It’s a big reach for an Australian company to establish a foothold in North America, particularly in a hyper-crowded market like digital signage. But that’s what a Sydney-based company called Coates is doing, with aims at building up a client list in the QSR business.
The company opened its US headquarters last week in Chicago – not uncoincidentally the global headquarters city of McDonald’s, Coates’ biggest client. Coates is also active in more than 35 markets around the globe, with other offices in Australia, China, India and Japan.
The company does software, kiosks, drive-thru pre-sell and menu displays and pretty much anything else associated with visual communications for quick serve restaurants.
The flagship is the company’s CMS, called Switchboard, which is heavily driven by data and a close parallel to the sort of tailored one-to-one marketing of online retail, except in bricks and mortar. The platform ties into multiple Point of Sale systems, has a deep analytics engine to look at things like up-sells and conversion ratios, and uses emerging tech like license plate recognition in the drive-thru lane to hyper-target messaging.
I didn’t know the company at all until a few weeks ago, when I met one of the transplanted Aussies here to open up the U.S. The company invited and brought me down to its Innovation Lab on Madison Street, west of downtown, for its launch and open house late last week. They had a pile of partners on hand, as well as several people from McDonald’s having a look at what the company does.
A couple of things struck me …
1 – The CEO, Leo Coates, is all of 32 years old. He bought a long-running retail merchandising company from his dad when he he was 24, and has rapidly built up the digital side of the business and the increasing global footprint. I did a podcast interview with Coates and that will be up sometime this month.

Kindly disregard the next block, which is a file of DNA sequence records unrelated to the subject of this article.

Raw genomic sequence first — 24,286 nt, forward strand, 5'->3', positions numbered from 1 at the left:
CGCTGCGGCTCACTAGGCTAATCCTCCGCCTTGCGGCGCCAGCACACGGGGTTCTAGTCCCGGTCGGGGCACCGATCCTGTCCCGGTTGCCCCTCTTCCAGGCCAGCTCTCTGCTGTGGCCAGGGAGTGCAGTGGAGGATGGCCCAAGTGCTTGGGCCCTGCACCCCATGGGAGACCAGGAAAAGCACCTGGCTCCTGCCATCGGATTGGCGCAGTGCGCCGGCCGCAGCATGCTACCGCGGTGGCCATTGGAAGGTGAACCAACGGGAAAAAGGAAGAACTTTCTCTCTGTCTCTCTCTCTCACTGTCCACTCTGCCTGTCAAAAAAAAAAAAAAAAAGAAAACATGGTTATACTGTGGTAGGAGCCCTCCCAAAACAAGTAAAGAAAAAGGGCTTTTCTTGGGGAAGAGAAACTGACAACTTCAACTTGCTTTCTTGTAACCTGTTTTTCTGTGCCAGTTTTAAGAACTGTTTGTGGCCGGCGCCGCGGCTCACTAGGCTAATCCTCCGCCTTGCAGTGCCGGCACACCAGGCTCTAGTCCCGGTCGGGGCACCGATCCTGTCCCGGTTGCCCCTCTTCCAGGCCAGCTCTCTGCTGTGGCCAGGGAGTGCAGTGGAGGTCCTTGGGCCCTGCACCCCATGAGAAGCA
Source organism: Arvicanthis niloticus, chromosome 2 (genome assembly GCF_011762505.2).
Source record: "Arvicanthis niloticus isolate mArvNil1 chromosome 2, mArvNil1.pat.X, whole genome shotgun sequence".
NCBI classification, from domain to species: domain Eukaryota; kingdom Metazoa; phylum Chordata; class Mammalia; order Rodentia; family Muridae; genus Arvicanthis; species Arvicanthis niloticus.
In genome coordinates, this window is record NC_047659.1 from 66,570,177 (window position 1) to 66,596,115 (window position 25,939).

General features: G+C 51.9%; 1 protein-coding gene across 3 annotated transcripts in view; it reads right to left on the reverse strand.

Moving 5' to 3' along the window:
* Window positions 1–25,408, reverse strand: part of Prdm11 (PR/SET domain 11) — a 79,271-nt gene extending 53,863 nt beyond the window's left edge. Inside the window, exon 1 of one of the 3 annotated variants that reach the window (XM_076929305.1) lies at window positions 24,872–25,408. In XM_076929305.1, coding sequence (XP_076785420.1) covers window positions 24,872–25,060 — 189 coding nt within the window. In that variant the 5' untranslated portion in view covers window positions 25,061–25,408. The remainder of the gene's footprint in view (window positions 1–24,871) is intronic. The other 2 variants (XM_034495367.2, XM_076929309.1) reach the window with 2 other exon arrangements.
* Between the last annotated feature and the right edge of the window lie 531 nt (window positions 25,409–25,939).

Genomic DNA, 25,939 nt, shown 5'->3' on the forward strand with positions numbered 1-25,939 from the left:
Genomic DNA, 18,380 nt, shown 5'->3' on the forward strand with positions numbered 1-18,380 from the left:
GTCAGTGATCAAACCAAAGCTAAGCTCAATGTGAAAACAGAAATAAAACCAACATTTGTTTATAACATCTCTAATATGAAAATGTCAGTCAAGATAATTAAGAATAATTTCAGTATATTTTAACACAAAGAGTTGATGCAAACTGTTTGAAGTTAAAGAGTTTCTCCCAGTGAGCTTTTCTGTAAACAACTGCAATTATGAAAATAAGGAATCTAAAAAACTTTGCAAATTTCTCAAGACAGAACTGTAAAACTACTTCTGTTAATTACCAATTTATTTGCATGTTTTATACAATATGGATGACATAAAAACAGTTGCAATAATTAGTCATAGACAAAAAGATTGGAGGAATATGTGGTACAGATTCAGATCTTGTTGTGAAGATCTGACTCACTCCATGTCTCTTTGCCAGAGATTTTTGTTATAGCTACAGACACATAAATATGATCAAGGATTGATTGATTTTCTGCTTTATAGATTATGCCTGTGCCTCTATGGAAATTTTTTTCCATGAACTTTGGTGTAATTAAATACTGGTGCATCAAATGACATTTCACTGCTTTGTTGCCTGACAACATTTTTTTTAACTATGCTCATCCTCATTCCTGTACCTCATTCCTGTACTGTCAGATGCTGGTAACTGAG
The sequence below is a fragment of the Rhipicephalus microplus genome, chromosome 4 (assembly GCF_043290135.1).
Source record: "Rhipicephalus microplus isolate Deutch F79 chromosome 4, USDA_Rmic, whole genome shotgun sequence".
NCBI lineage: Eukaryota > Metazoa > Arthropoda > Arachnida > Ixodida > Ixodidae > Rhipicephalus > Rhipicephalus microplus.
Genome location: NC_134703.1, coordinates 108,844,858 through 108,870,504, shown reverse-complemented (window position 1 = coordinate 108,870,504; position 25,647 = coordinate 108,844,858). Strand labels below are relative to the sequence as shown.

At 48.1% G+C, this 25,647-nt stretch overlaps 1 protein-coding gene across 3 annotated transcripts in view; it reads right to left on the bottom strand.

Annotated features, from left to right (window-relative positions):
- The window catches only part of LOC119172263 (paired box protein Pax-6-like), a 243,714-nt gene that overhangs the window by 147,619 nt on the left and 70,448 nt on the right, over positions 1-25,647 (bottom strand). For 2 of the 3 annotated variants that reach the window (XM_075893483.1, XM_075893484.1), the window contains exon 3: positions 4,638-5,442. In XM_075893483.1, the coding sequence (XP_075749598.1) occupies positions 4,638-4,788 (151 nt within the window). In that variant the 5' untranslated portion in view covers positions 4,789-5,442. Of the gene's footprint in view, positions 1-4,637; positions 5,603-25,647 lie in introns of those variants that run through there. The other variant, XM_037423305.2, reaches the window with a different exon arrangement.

2 – Along with what you’d expect in a QSR-centric lab – like self-order kiosks and menu displays – Coates was showing off its virtual reality capabilities. I am a MAJOR skeptic of VR for consumers in retail and other public spaces, but the Coates guys explained what they were showing was not QSR customer-facing. It’s for operators – with an HTC VR headset, gamer graphics and a lot of RAM showing a franchise owner or chain executives how a store would look with displays and kiosks, by placing them virtually in a store and allowing them to even do things like open and look inside a kiosk enclosure. THAT, you’d think, would intrigue the hell out of some QSR store designers who likely rely on concept and CAD drawings and 3D fly-throughs, or have to build replica test stores in warehouses.
Coates, as is increasingly the case with software and solutions providers, offers pretty much a turnkey service for customers, though it is building up a North American partner ecosystem to help in areas such as solid state media players, outdoor displays and BLE beacons.
“We provide an end-to-end solution for our clients,” Coates told me in our chat. “For example I’ll use the Australian market today. My accent’s a dead give away. That is the part of the world where our head office is and where we’re from. What we typically do is we’ll work from a design perspective on the hardware front, and determine what solutions they need in their restaurants. We’ll work from proof of concept through the design. We manufacture in China and Taiwan. We’ll have assembly lines set up here in the U.S. but we’ll take applied pieces of technology. We’ll design that in-house to best suit our customer’s requirements. We’ll manufacture to their needs and we’ll provide that hardware service.”
“From a software perspective,” he added, “we really take today’s technology and we apply it back to our customers and that’s where I think we differentiate a lot, in that we build solutions tailored to their business, and apply technology back to their business, and do it well.”
The company has 10 people in its Chicago office, four more in the process of being hired, and six more targeted to be hired by February, bringing US staffing up to 20. There are 135 people globally, as of now.
Interesting bunch. I liked Coates’ energy, and the young, motivated crew he’s mostly brought over with him to the U.S. The focus on data and integrating with systems is smart and likely critical.
Obviously, the company is after McDonald’s business in North America, piggybacking on what it delivers elsewhere. But there are incumbents like Stratacache to dislodge, which will be no small task. However, Coates says its focus goes well beyond servicing just the Golden Arches.